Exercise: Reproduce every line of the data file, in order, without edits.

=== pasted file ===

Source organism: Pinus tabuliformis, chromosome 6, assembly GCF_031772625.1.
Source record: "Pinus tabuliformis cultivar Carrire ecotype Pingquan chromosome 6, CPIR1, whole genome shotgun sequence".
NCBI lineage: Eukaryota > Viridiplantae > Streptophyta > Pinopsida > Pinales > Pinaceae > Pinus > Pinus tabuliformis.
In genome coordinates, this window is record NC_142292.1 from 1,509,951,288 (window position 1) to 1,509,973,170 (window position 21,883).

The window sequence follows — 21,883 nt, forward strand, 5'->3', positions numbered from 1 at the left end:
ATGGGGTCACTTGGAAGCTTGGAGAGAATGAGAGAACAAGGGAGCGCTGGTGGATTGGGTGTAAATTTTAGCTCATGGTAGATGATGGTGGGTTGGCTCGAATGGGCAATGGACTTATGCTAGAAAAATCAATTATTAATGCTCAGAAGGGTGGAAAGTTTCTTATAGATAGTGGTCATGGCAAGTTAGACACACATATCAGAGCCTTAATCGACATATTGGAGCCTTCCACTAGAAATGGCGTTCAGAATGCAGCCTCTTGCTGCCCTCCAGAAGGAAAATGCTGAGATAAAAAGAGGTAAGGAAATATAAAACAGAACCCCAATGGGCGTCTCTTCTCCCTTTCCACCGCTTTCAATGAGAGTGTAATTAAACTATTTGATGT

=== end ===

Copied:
Source organism: Pinus tabuliformis, chromosome 6, assembly GCF_031772625.1.
Source record: "Pinus tabuliformis cultivar Carrire ecotype Pingquan chromosome 6, CPIR1, whole genome shotgun sequence".
NCBI lineage: Eukaryota > Viridiplantae > Streptophyta > Pinopsida > Pinales > Pinaceae > Pinus > Pinus tabuliformis.
In genome coordinates, this window is record NC_142292.1 from 1,509,951,288 (window position 1) to 1,509,973,170 (window position 21,883).

The window sequence follows — 21,883 nt, forward strand, 5'->3', positions numbered from 1 at the left end:
ATGGGGTCACTTGGAAGCTTGGAGAGAATGAGAGAACAAGGGAGCGCTGGTGGATTGGGTGTAAATTTTAGCTCATGGTAGATGATGGTGGGTTGGCTCGAATGGGCAATGGACTTATGCTAGAAAAATCAATTATTAATGCTCAGAAGGGTGGAAAGTTTCTTATAGATAGTGGTCATGGCAAGTTAGACACACATATCAGAGCCTTAATCGACATATTGGAGCCTTCCACTAGAAATGGCGTTCAGAATGCAGCCTCTTGCTGCCCTCCAGAAGGAAAATGCTGAGATAAAAAGAGGTAAGGAAATATAAAACAGAACCCCAATGGGCGTCTCTTCTCCCTTTCCACCGCTTTCAATGAGAGTGTAATTAAACTATTTGATGT